Phil Cleary's view on Australian politics, people, vfl and afl football, music, history and literature Phil Cleary's view on Australian politics, people, vfl and afl football, music, history and literature Phil Cleary's view on Australian politics, people, vfl and afl football, music, history and literature

Phil Cleary's view on Australian politics, people, vfl and afl football, music, history and literature
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Phil Cleary's view on Australian politics, people, vfl and afl football, music, history and literature Phil Cleary's view on Australian politics, people, vfl and afl football, music, history and literature
Phil Cleary's view on Australian politics, people, vfl and afl football, music, history and literature
Phil Cleary's view on Australian politics, people, vfl and afl football, music, history and literature Phil Cleary's view on Australian politics, people, vfl and afl football, music, history and literature Home : History Phil Cleary's view on Australian politics, people, vfl and afl football, music, history and literature




Jason Lynn's Story

A love story

It was closing in on sunset on Black Saturday, 7 February 2009, when Jason Lynn felt the distinctive texture of a rigger's glove on his face. 'You've made it this far so you'lll be right. We'll get you out.' The words, calm and professional, from Tim Dawkins came two hours after Jason and his wife Ruth had parted company at 3.30 that afternoon. Delirious and weak from an hour spent fighting the fire and another hour lying in a dam bombarded by ash and embers, the arrival of the CFA was a godsend.

The last time Jason had spoken to anyone from the CFA was when a Land Cruiser carrying a man and a woman roared up his driveway and within seconds was gone again. The look on the face of the CFA volunteer, says Jason, still haunts him. Asked what he was doing and whether he had a fire plan, Jason's answer was unequivocal. I'm staying,' he told them. By now Ruth and the children, 5-year-old Joshua and 3-year-old Julia, were four kilometres away, weaving through the smoke and mayhem on the Whittlesea road. There'd been no time for kisses as Jason tossed a collection of photo albums in the tray of the Hilux and Ruth bundled the children into the back seat. In any case, the departure had been tense.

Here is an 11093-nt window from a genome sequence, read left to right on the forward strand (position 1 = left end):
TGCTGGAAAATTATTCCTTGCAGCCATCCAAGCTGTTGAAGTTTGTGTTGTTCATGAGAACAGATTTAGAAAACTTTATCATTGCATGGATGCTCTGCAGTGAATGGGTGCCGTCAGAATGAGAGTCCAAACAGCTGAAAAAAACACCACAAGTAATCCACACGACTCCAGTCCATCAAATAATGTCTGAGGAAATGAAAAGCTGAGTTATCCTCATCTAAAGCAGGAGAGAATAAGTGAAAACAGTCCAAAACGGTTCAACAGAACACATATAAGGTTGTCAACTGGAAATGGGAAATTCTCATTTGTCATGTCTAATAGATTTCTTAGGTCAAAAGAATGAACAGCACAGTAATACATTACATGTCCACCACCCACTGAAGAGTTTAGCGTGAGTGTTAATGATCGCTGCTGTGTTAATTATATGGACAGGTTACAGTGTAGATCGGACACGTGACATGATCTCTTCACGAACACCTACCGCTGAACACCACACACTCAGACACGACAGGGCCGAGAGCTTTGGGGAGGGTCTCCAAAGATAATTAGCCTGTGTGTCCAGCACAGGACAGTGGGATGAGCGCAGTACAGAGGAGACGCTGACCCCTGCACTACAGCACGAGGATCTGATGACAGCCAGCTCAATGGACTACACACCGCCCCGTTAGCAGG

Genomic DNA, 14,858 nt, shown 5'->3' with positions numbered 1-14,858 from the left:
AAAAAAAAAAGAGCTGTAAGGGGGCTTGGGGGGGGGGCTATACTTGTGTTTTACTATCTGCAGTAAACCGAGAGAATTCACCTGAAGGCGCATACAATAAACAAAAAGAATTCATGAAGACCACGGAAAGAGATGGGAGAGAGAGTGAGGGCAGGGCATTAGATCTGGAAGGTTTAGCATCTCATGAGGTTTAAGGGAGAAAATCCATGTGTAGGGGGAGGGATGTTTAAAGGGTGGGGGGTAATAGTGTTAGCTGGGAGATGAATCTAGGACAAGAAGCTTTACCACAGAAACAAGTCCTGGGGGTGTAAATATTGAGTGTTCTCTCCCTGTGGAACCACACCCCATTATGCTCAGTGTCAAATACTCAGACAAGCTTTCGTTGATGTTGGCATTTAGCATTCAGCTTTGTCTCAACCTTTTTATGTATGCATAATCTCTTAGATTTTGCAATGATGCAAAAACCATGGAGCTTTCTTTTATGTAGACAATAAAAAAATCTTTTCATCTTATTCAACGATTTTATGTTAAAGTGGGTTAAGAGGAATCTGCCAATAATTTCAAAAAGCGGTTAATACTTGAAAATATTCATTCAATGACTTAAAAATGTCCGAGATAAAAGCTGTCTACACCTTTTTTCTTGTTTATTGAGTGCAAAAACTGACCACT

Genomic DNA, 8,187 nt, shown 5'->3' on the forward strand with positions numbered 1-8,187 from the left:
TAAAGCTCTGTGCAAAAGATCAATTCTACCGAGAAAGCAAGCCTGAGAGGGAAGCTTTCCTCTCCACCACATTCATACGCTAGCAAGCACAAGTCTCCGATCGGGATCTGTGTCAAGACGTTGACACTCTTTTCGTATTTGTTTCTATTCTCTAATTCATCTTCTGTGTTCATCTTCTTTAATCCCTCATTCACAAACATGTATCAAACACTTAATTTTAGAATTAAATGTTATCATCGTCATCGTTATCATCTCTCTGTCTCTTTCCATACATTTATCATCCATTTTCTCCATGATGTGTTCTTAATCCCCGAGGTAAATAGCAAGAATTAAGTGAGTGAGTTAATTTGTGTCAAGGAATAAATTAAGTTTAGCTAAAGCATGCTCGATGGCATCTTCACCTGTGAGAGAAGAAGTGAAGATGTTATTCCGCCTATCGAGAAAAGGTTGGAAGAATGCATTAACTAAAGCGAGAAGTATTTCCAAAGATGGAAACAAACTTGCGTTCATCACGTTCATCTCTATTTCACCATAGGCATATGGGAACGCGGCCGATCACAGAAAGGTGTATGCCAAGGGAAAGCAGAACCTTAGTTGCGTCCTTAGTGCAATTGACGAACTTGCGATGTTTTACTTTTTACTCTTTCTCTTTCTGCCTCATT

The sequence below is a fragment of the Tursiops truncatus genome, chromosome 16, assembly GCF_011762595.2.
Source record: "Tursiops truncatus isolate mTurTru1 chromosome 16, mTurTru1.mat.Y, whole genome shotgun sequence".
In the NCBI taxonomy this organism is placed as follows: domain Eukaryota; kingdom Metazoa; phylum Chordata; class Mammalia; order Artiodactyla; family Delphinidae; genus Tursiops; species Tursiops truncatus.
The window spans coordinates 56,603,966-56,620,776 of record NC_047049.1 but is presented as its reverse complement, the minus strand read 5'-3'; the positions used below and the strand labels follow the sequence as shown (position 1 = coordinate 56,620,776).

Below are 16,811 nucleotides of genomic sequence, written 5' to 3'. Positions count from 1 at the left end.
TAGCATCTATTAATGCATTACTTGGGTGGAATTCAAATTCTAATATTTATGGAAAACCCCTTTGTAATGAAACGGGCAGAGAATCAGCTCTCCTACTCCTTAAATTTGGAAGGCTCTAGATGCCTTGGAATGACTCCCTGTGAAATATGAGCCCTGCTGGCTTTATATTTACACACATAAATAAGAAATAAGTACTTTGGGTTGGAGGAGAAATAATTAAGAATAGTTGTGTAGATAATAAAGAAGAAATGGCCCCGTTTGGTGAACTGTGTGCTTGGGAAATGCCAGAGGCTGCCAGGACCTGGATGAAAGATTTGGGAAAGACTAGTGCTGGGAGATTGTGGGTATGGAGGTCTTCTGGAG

Ruth had pleaded with her husband to let her go. Believing the fire was now too close for her to be on the road, he wanted her to stay. 'If you really think you should go, then go now.' It's unlikely Jason Lynn will ever utter a set of words as prophetic as those, or that a simple 'thanks' from his wife will ever have as much meaning. Had Ruth lost that brief battle of wills, the whole family would surely have gone the way of next-door neighbours Brian and Moiree Naylor. Brian was the last person Ruth Lynn spoke to as she made her escape. The legendary former Channel Nine newsreader was in his convertible Mazda, roof down, having seen his daughter-in-law off safely from her home across the road, when Ruth advised him to leave. What chance did a 77-year-old man have against such an inferno, she asks.

It was only when Ruth hit the Whittlesea road that the real nature of the impending catastrophe became evident. Struck by panic, a succession of cars had run amok, slamming into trees and oncoming traffic as they disappeared in the smoke and fires fanned by a change in the direction of the wind. At home there was little time for Jason to ponder the plight of his wife and children. By now the smell of eucalyptus oil was everywhere and the noise of fires crashing through the forests was simply deafening. Yet in the moments before the fire unleashed itself on the property, all was quiet and eerily calm. Then suddenly, like a cavalry that had lain in wait for the command to destroy an unsuspecting enemy, it arrived in a fury.